Secondary Logo

Journal Logo

Original Research

High-Intensity Training and Salivary Immunoglobulin A Responses in Professional Top-Level Soccer Players: Effect of Training Intensity

Owen, Adam L.1,2; Wong, Del P.3; Dunlop, Gordon1; Groussard, Carole4; Kebsi, Wiem4; Dellal, Alexandre2,5; Morgans, Ryland6,7; Zouhal, Hassane4

Author Information
Journal of Strength and Conditioning Research: September 2016 - Volume 30 - Issue 9 - p 2460-2469
doi: 10.1519/JSC.0000000000000380
  • Free



Competing within the elite-level professional soccer players are expected to possess a high level of physical conditioning in addition to proficient technical and tactical abilities to complement the demands associated with contemporary match play (7,13,41).

Characteristics imposed on players during modern match play necessitate that the physical performance of elite soccer players is based on the combination of aerobic endurance (3), muscular strength (7), power (45), and repeated sprint ability, respectively (41). The collective importance of these physical determinants is specific to soccer and as a result, the physiological demands placed on elite-level players are substantial (41). Because of this fact, soccer training needs to be well-prepared and structured in conjunction with the implementation of effective recovery strategies. Although the metabolic and physical demands characterizing the modern game are well-documented within the literature (24,25), to date, of the limited research available, evident disparity exists on the affect elite-level soccer has upon immune function (26,27,43,44).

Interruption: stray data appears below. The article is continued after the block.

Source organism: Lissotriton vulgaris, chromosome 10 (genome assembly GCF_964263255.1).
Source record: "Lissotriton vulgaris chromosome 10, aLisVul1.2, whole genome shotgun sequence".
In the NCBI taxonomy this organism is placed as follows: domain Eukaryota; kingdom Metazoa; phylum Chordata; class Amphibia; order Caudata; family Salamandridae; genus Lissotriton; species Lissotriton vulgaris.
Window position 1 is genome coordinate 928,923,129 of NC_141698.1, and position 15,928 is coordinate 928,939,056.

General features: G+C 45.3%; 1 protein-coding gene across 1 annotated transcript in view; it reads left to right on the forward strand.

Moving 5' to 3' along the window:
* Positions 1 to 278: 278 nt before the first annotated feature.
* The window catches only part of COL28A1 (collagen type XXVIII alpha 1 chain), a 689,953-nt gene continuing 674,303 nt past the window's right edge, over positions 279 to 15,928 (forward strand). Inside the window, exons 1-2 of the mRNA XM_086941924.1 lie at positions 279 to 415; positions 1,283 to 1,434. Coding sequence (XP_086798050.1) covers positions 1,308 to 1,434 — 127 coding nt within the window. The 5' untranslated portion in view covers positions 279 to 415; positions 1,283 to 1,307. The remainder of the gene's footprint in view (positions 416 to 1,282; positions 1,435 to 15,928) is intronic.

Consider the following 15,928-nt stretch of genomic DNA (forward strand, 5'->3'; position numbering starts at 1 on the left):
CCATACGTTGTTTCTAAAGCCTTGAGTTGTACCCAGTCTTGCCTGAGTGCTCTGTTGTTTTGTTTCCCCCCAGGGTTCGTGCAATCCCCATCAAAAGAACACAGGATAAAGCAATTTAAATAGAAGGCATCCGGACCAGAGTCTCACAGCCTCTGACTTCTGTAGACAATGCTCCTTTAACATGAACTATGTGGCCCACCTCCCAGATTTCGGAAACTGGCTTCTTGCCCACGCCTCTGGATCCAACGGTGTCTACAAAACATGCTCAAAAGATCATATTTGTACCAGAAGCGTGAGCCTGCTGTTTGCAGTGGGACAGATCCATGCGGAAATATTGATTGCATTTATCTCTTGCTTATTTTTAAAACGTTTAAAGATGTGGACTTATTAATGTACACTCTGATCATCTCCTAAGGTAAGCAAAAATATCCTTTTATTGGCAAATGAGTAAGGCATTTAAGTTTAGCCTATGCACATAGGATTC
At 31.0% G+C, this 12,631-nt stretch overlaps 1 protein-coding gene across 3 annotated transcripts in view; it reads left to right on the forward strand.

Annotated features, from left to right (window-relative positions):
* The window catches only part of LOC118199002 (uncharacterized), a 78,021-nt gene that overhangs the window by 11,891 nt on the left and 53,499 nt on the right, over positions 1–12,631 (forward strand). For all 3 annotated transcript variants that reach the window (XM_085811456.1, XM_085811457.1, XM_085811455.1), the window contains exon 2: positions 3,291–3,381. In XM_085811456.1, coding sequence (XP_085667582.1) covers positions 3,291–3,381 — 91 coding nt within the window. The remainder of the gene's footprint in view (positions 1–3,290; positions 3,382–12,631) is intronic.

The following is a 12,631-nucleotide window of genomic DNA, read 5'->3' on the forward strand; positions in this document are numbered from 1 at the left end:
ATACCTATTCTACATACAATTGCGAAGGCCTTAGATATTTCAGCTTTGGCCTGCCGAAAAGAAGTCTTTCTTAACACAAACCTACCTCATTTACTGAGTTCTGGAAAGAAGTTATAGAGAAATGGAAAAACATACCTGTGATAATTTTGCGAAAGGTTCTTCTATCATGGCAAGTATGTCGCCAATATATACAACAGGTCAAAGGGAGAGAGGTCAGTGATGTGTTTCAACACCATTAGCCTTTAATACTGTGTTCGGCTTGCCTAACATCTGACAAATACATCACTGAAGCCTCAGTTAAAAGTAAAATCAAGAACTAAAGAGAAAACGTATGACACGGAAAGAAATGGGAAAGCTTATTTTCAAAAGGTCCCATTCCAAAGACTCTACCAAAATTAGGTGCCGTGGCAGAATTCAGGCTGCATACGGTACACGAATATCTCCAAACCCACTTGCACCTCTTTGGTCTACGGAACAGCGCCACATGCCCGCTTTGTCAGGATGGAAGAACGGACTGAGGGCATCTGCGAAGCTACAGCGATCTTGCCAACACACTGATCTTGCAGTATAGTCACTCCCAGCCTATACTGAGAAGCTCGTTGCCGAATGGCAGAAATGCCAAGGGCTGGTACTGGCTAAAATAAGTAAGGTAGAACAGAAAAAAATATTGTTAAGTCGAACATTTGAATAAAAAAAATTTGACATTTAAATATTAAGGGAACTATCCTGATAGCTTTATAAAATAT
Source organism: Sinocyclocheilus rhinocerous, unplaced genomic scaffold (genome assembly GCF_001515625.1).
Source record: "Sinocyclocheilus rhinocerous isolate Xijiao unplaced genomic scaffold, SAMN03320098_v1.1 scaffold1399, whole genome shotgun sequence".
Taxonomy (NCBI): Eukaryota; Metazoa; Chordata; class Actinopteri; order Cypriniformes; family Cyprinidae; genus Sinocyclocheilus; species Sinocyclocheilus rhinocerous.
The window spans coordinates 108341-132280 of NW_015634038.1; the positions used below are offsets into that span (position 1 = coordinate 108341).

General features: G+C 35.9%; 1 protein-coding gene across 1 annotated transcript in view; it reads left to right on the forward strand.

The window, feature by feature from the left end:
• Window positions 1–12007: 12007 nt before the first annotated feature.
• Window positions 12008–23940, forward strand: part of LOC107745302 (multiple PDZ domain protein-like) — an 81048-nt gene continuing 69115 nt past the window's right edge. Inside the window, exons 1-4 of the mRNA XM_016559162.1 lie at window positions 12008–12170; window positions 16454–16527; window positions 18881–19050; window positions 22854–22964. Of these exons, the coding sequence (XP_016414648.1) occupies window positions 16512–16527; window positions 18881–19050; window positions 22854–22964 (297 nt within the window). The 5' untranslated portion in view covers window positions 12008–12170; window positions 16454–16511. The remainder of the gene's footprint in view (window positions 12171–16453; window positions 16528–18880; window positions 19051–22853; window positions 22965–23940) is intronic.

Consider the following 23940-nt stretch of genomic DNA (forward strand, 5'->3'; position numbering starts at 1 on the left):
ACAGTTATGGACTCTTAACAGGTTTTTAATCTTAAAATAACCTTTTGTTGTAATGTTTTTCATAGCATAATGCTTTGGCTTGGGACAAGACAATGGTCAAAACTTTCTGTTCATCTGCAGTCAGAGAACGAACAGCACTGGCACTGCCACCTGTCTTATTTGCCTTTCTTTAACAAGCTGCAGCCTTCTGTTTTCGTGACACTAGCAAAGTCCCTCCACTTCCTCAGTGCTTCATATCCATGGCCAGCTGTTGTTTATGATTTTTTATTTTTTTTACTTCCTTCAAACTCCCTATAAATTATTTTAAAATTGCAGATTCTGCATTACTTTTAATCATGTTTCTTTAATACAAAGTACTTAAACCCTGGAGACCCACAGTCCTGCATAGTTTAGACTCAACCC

Within the construct of the modern day soccer, given the limited time frame in the middle of a congested schedule, it is of great pertinence that optimal player recovery can be facilitated. Failure to recover fully after training and competitive performance, respectively, have been associated with the manifestation of immunodepression in athletes (12,22,43). As a result, within elite-level competition, monitoring athlete's immune status is receiving greater attention.

Much of the available immunological research in elite athletes has focused primarily on postexercise salivary immune response (42), with athletes seemingly experiencing a transitory decrease in immune function from 3- to 72-hour poststrenuous training or competition, respectively (39). It is during this “open window” period of immune depression, as proposed by Nieman's “J-shaped” relationship (35), that athletes after strenuous exercise, are considered to be at the greatest risk of developing an upper respiratory tract infection (URTI) (17,40).